THEY were dismissed, by some at least, as troublemakers with personal grievances against Rangers.
They were accused of being opportunists who were simply after a place on the Ibrox board without spending a penny of their own money.
But now the grave fears they expressed about their beloved club have been shown to be far more than just scaremongering.
Scott Murdoch, Paul Murray, Malcolm Murray and Alex Wilson all failed in their bids to be elected directors at the Rangers agm in December.
The backing of many institutional investors and major shareholders ensured the existing incumbents were all returned by sizeable margins.
Yet, the Requisitioners, as they became known, have since been vindicated in their view that all was far from well behind the scenes at the club.
And their prediction that limited funds would run dry without fresh investment - which they had managed to line-up - has also been proved to be accurate.
The revelations contained in the 120-day business review carried out by Rangers chief executive Graham Wallace, then, came as no surprise to the group.
"I read the review on Friday and noted what Mr Wallace had to say about the previous regimes and how they conducted their business with alarm and interest," said Wilson today.
"To be honest, it is what we as a Gang of Four were saying in the build-up to the agm.
"We also had a degree of disbelief that the club had enough money to see it through to the end of the season.
"We had no inside information. It was just a general feeling. If you looked at the existing funds and the cash burn and then tracked forward you could see it running out.
"Everything that we said was going wrong was indeed going wrong. Everything that we said we felt was going to happen has transpired. It is really, really, really frustrating."
A complaint has been made to Police Scotland about Wallace allegedly misleading shareholders at the agm by stating the club had enough money to see out the season.
Wilson said: "Whether Mr Wallace knew or not is for the police to investigate.
"He had a financial director, Brian Stockbridge, who we had no confidence in and we said he was a disgrace at the time."
But the Scot, who has worked in HR for multinational companies including BT, Ford, Guinness and ICI during a successful 40-year business career, feels another matter should be scrutinised.
He was taken aback by an interview that shareholder Sandy Easdale gave to BBC Scotland last Thursday - the day before the review was released to the London Stock Exchange.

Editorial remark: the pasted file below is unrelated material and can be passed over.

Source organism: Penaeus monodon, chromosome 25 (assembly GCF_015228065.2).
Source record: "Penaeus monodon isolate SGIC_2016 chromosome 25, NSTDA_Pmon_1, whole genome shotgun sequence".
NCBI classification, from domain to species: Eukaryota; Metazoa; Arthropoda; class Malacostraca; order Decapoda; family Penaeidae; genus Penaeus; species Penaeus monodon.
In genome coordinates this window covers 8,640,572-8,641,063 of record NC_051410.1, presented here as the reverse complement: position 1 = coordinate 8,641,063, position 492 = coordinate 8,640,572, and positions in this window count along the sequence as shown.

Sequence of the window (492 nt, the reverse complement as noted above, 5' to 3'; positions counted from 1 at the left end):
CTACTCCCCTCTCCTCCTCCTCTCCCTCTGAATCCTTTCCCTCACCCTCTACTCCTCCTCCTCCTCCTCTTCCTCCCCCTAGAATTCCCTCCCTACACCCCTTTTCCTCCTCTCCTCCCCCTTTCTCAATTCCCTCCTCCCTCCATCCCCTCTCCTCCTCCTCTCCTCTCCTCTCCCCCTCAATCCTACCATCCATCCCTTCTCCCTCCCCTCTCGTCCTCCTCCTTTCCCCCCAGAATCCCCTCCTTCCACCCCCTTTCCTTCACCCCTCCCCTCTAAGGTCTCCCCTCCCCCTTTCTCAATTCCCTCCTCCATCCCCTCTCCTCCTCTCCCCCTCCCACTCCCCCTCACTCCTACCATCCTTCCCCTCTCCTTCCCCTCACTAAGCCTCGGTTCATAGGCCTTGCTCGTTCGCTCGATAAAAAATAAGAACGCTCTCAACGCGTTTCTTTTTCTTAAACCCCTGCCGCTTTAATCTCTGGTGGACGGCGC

Easdale revealed the Rangers finances were "fragile" and then expressed the belief that the Ibrox club would be unable to survive a second administration.
Wallace distanced himself from the comments made by the bus tycoon in a series of media interviews on Friday.
However, Wilson agrees wholeheartedly with the Union of Fans who have publicly called for club chairman David Somers to look into the matter.
He said: "I have worked on boards before. Stuff like that is price sensitive. Speaking publicly about it breaks all sorts of stock exchange rules.
"Mr Easdale is not on the main board. So how did he have access to that information?
"If a board member has price sensitive information and has released it to another individual it should be looked at.
"The director responsible should, at the very least, be censured."
Somers broke cover to issue a firm denial of the "odious and unfounded" allegations of "inappropriate behaviour" against Wallace on Monday night.
But there was no mention of the remarks made by Mr Easdale who has been accused of an "utter lack of corporate governance" by the Union of Fans.
Wilson said: "The chairman has been notable by his absence and by his lack of comment on some of the issues which have arisen at the club.
"If serious accusations are made, as has been the case, then you would expect the chairman to step forward and make a statement saying what will be done or saying that no action is necessary and why.
"Graham Wallace's rebuttal of Sandy Easdale's remarks on Friday, when he said he doesn't speak for the board, was interesting.
"Was he trying to save the situation with regards to price sensitive information being used?"
Wilson was also scathing of the possibility that senior executives, including the chief executive, at Rangers could receive substantial bonuses at a time when staff are being made redundant.
He said: "To make a ham-fisted approach to the players last year and ask them to take a 15% pay cut without at the same time taking an identical cut was a disgrace.
"Again, I don't know what the situation with bonuses at the club is, but I would hope there is no executive on that board taking away a bonus when the finances are in such a parlous state.
"We (the Requisitioners) said we would serve on the board for nothing.
"Our purpose was not personal gain or self-aggrandisement. We were all prepared to work together for the good of the club."
Lifelong Rangers fan Wilson, who has two season tickets at Ibrox and commutes to games from London, was also unhappy about supporters being blamed for the loss of credit and debit card facilities.
It has been alleged that First Data withdrew their services in January - the month before fans were first urged to pool their season ticket money in a trust fund.
Wilson added: "By all accounts, withholding season ticket money was not a serious proposition when they (First Data) first asked for security back in January.
"I am sure that the action being taken by the Union of Fans has hardened their resolve.
"But it has a lot more to do with just fans saying they were going to withhold season ticket money.
"Once again, this smacks of the board looking to blame somebody else for the club's problems."